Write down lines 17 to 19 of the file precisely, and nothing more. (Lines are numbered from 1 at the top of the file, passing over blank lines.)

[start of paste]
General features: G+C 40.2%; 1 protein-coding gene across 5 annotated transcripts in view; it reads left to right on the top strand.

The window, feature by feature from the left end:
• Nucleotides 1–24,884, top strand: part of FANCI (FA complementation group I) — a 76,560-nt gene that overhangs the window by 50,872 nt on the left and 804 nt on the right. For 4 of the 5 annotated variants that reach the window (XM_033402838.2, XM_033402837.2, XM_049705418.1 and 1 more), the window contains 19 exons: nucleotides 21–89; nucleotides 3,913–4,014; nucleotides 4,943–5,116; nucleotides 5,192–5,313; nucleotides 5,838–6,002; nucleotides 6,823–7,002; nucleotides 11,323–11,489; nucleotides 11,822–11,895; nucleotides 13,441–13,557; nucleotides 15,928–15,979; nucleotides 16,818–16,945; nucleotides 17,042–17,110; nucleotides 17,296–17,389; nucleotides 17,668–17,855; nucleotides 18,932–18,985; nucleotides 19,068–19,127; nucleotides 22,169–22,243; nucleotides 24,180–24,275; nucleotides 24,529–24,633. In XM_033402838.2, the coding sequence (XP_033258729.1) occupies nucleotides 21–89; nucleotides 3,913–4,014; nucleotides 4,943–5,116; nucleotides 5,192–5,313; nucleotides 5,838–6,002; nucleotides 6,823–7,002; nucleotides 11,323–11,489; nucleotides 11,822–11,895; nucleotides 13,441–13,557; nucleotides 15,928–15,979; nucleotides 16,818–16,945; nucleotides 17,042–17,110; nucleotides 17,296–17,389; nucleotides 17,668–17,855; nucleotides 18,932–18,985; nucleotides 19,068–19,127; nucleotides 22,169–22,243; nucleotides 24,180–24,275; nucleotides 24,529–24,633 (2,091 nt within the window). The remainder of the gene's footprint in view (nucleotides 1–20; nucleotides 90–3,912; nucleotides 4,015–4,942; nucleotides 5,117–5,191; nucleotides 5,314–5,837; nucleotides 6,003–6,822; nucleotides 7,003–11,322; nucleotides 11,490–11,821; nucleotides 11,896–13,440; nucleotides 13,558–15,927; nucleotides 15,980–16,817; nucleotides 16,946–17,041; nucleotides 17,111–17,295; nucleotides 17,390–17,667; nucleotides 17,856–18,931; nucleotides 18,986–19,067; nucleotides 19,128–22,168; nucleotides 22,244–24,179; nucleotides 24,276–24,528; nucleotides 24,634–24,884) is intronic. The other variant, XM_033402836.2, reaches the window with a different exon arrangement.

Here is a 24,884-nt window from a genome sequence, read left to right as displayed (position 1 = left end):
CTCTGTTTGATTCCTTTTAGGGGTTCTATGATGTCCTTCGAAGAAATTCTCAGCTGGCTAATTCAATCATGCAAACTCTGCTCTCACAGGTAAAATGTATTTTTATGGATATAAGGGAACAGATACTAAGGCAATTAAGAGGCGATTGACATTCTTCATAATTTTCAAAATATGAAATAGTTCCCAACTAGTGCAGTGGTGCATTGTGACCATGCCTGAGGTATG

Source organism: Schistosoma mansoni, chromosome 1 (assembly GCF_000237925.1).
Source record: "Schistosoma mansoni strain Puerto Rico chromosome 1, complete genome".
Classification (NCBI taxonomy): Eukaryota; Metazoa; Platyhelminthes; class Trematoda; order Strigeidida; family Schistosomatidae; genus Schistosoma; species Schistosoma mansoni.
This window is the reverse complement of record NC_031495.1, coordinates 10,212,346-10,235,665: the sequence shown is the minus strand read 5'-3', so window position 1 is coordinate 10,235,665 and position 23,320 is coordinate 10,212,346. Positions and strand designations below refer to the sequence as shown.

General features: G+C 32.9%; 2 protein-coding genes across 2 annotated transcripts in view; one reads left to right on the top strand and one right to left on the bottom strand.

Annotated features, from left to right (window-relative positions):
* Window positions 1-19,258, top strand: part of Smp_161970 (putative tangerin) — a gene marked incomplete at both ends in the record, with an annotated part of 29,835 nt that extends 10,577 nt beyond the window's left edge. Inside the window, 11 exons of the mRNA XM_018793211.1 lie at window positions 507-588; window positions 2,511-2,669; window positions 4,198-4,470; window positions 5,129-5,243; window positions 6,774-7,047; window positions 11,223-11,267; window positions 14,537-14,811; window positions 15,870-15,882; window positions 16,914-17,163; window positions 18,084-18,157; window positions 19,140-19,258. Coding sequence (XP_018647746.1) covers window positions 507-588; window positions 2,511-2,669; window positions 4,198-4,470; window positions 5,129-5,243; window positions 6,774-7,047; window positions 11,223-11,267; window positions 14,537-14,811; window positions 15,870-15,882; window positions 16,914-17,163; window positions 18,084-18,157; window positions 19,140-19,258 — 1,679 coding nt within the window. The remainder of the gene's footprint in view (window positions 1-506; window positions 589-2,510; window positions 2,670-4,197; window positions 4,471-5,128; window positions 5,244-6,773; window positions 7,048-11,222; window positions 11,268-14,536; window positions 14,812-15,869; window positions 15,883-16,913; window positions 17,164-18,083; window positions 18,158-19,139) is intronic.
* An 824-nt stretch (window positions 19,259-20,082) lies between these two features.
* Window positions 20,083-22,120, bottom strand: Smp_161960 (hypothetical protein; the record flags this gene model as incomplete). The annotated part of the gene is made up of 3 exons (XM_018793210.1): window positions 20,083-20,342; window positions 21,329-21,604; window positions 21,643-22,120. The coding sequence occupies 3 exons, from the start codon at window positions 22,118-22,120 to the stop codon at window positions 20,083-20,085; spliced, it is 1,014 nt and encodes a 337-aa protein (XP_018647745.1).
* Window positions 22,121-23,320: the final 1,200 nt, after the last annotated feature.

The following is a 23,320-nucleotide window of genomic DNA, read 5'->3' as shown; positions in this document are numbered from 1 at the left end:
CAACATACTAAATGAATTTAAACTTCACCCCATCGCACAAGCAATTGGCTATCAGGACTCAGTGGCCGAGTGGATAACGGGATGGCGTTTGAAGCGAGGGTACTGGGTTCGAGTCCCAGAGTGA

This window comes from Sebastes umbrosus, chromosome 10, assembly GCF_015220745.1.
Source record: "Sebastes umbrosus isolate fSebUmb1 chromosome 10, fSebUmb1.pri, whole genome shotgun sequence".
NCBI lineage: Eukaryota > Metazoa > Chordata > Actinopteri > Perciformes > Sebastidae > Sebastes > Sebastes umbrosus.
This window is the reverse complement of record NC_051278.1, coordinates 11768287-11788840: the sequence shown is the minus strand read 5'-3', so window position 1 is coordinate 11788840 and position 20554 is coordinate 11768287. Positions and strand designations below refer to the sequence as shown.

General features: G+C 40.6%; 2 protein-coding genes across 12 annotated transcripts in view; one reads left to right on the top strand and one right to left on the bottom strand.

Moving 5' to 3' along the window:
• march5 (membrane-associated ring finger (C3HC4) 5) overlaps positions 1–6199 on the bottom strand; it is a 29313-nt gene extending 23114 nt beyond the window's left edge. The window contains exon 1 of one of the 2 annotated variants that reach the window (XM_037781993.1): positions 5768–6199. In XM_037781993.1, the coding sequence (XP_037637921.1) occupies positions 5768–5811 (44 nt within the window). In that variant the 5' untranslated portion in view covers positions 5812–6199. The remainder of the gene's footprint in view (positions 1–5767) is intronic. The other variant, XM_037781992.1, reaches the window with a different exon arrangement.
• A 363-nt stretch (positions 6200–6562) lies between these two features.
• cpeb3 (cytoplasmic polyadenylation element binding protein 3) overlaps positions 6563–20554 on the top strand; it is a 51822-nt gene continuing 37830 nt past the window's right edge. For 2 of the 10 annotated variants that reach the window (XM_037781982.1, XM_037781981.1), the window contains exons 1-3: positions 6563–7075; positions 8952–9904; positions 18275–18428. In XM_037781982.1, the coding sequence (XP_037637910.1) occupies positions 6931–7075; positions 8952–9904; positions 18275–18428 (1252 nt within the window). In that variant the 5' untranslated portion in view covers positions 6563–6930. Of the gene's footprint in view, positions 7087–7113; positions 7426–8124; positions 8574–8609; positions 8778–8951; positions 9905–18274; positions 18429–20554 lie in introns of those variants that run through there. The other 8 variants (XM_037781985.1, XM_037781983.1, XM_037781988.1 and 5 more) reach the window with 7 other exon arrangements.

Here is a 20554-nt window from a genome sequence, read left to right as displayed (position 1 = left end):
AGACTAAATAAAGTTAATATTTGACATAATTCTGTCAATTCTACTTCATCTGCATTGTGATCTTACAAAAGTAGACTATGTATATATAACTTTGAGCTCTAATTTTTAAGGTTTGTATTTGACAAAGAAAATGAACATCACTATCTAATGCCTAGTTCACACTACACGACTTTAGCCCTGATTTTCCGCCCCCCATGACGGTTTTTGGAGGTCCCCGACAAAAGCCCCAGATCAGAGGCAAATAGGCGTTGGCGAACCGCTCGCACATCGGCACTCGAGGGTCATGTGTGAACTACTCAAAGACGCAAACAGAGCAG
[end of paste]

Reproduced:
CAACATACTAAATGAATTTAAACTTCACCCCATCGCACAAGCAATTGGCTATCAGGACTCAGTGGCCGAGTGGATAACGGGATGGCGTTTGAAGCGAGGGTACTGGGTTCGAGTCCCAGAGTGA

This window comes from Sebastes umbrosus, chromosome 10, assembly GCF_015220745.1.
Source record: "Sebastes umbrosus isolate fSebUmb1 chromosome 10, fSebUmb1.pri, whole genome shotgun sequence".